The Dream Collector | Fascinating Art Historical Fiction from R.w.Meek

The Dream Collector:
Sabrine & Vincent van Gogh
by R.w. Meek

Sabrine, hospitalized for five years at the infamous Salpêtrière Asylum for Women, gains her release due to intervention of her sister Julie Forette and a young Sigmund Freud. The reunited sisters are introduced to the dazzling art milieu of 1886 Paris, and soon become close friends to the leading Impressionists. Sabrine attracts a cult following as a poetess, the enigmatic “Haiku Princess.” Seemingly cured by Freud of her Grand Hysteria, Sabrine soon enters into a tumultuous relationship with Vincent van Gogh.
Julie and Sigmund Freud, alarmed by the eerie parallels between the emotionally volatile couple and their self-destructive impulses, begin an urgent search to discover the root causes for Sabrine and Vincent’s growing psychoses. Julie, ‘The Dream Collector’ seeks their most unforgettable dream for Freud’s interpretation and revelations occur.
The Dream Collector is an exploration of the psychological consequences of betrayal, abandonment–and the redemptive power of art.
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Enjoy an Excerpt:
“Gifts for Christmas
NO PROMISED correspondence from Vincent, until two weeks into the new year a letter arrived from the asylum.

January 12, 1890
Dear Mademoiselle Forette,
Duty requires me to inform you that Monsieur van Gogh had another mental disturbance. Happening on Christmas morning, while painting. I was assigned to accompany him, and to be truthful, feeling glum as I wished to be with my mother and sisters on such a holy day. He set up his canvas on a ridge at our nearby ravine. Him painting the cliffs, caves and river below for near an hour until he turned to me with a worrisome look.
“I do not know where I am,” he said.
Forgetting his whereabouts greatly upset him. He dropped the paintbrush, his palette slipped from his hand, and he grew agitated as to what he should do? I grabbed him, I believe in the nick of time, as he stepped closer to the edge, surely ready to fall headlong into the ravine. It would have been a treacherous tumble, I can tell you, and certain death.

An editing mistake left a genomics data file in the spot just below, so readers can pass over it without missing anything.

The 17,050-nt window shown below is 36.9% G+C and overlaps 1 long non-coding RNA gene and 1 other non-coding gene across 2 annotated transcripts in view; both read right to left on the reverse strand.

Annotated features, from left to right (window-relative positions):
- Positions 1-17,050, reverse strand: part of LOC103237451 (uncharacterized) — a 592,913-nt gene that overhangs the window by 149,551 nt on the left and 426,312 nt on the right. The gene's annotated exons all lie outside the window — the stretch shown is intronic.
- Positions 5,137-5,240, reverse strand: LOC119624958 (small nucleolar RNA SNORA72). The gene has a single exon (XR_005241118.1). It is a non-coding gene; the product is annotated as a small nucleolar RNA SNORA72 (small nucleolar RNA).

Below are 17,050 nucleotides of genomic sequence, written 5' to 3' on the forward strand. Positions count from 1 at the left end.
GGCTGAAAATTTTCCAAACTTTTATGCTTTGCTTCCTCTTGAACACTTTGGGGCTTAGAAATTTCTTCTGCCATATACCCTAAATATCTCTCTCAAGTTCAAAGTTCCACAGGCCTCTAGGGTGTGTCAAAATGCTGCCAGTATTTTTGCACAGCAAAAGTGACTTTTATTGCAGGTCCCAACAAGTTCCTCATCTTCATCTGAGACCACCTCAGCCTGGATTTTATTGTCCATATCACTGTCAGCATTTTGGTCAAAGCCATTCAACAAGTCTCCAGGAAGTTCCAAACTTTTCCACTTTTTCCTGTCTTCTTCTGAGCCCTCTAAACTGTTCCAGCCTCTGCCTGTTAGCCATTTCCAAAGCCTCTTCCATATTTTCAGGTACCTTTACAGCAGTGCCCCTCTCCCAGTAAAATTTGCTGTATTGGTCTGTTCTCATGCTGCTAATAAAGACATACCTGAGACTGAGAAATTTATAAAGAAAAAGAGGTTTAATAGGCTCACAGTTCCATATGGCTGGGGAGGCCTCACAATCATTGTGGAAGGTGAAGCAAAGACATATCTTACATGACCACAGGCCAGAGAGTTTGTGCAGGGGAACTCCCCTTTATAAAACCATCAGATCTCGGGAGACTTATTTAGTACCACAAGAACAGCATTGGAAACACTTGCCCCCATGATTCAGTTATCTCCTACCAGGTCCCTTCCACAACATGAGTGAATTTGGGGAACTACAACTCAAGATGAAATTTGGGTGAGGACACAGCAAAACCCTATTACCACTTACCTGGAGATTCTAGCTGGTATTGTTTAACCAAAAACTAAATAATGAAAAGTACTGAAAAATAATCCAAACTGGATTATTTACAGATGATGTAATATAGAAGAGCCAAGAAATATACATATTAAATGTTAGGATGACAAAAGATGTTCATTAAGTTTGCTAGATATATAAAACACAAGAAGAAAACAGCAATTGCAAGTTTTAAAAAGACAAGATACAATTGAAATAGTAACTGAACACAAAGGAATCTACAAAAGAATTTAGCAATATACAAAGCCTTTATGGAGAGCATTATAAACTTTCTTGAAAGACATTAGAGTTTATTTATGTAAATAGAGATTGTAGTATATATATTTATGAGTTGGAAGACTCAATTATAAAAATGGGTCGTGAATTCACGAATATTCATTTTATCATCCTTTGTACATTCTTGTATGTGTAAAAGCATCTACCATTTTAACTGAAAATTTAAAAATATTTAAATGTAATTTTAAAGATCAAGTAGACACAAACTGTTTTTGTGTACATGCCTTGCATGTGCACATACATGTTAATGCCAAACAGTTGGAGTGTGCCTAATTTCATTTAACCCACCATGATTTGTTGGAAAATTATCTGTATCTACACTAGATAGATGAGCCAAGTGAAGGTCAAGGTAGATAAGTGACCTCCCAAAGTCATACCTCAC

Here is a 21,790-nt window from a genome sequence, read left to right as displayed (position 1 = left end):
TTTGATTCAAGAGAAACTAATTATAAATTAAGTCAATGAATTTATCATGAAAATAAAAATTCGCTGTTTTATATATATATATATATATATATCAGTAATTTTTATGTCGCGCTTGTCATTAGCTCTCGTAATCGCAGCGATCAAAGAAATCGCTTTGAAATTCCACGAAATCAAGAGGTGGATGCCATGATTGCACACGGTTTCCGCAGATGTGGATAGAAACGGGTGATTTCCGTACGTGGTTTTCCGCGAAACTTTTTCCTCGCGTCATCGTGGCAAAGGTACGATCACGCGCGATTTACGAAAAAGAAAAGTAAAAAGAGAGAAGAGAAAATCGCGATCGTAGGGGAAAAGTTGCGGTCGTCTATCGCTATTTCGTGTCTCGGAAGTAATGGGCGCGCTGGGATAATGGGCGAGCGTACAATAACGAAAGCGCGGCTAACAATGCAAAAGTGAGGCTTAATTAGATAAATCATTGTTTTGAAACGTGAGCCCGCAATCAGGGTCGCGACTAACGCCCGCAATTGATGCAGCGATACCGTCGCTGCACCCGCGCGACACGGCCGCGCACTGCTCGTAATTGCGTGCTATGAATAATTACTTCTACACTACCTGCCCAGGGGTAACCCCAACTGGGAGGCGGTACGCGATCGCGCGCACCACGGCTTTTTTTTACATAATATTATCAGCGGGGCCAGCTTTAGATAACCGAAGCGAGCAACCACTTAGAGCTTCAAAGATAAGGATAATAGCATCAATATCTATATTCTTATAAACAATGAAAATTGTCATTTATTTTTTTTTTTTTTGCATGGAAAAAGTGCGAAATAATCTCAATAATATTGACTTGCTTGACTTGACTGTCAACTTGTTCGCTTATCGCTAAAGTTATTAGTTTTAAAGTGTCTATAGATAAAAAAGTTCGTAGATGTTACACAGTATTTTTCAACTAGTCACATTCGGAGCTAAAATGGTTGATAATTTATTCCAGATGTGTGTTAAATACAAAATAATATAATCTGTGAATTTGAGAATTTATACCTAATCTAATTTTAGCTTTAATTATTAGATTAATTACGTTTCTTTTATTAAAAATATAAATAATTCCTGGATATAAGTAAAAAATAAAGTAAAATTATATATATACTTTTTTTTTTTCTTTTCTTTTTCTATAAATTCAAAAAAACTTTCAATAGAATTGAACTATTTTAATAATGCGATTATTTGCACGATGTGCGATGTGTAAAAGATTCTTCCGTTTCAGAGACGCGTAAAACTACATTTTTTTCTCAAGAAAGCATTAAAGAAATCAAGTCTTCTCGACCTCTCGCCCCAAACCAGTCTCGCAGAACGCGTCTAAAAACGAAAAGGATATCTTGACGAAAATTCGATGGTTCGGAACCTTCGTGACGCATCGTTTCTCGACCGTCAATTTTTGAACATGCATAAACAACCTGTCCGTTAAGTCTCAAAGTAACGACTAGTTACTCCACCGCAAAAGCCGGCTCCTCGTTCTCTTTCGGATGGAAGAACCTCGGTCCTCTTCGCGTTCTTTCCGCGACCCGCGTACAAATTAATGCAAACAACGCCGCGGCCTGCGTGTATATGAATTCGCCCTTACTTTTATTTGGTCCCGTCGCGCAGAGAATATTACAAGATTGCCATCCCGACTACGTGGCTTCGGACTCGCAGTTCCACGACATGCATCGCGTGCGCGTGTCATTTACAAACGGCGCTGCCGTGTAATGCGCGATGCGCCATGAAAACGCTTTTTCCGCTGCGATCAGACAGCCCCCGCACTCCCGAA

Maybe the Saint of Strength came to my aid on such a holy morning, for Monsieur van Gogh fought and struggled but I held firm, not letting him get an inch closer to the edge. Thank all the saints I know, as Monsieur Vincent finally gave up his battle with me, his wish to jump, he going weak in the knees, so I  could bring him, half-drag him back to Saint Paul’s.
Monsieur Trabuc, a charitable man, did all he could to help me get the patient put in his room. But Mademoiselle, as soon as we relax our grip, he runs, we follow, he scrambling like a Marseilles crab fleeing the pot and bolts into his painting room, pushing everything heavy he can find to block the door. Me and Monsieur Trabuc heave together at the door until there’s just enough space to squeeze my way inside.
There’s our Monsieur, a sight! Paint smeared all over his mug, as guilty looking as if we caught him eating a rhubarb pie. And will you believe, Mademoiselle, he’s got a bunch of paint tubes he’s starting to squeeze into his mouth. I’m thinking fast, that stuff is sure poison, but I can’t be hurting his painting hand so I boxer punch him one hard across the chin. He’s out for the count. I set to getting the mess from out of his mouth with my own hand, then Monsieur Trabuc and me take him down to the tubs, plopping him in the water. Ice cold it is, but those who know better say it takes the fire out of their heads.
He calmed down, but for the next five days he did a lot of talking to himself, or to somebody, maybe the Good Lord. Dr. Peyron calls it “de-men-sha.”
Yours in faith,
Jean Francois Poulet
P.S.  He does sob, on occasion, something terrible. Whether sense and peace of mind will return to Monsieur Vincent, I do not know and cannot say, but I pray to my mother’s special saints that he will recover.

R.w. Meek has a Master’s degree in Art History from the American University in Washington, D.C., his areas of expertise are Impressionism and Post-Impressionism, with a particular interest in Vincent van Gogh.
His first novel The Dream Collector “Sabrine & Sigmund Freud” was voted runner-up by the Historical Fiction Company for best novel of 2022.
Born in Baltimore, he currently resides with his wife Pamela in Santa Clarita, California. He’s passionate about art, cinema, literature and jazz. His two dogs, Reve and Banjo, were awarded angelic status in heaven.
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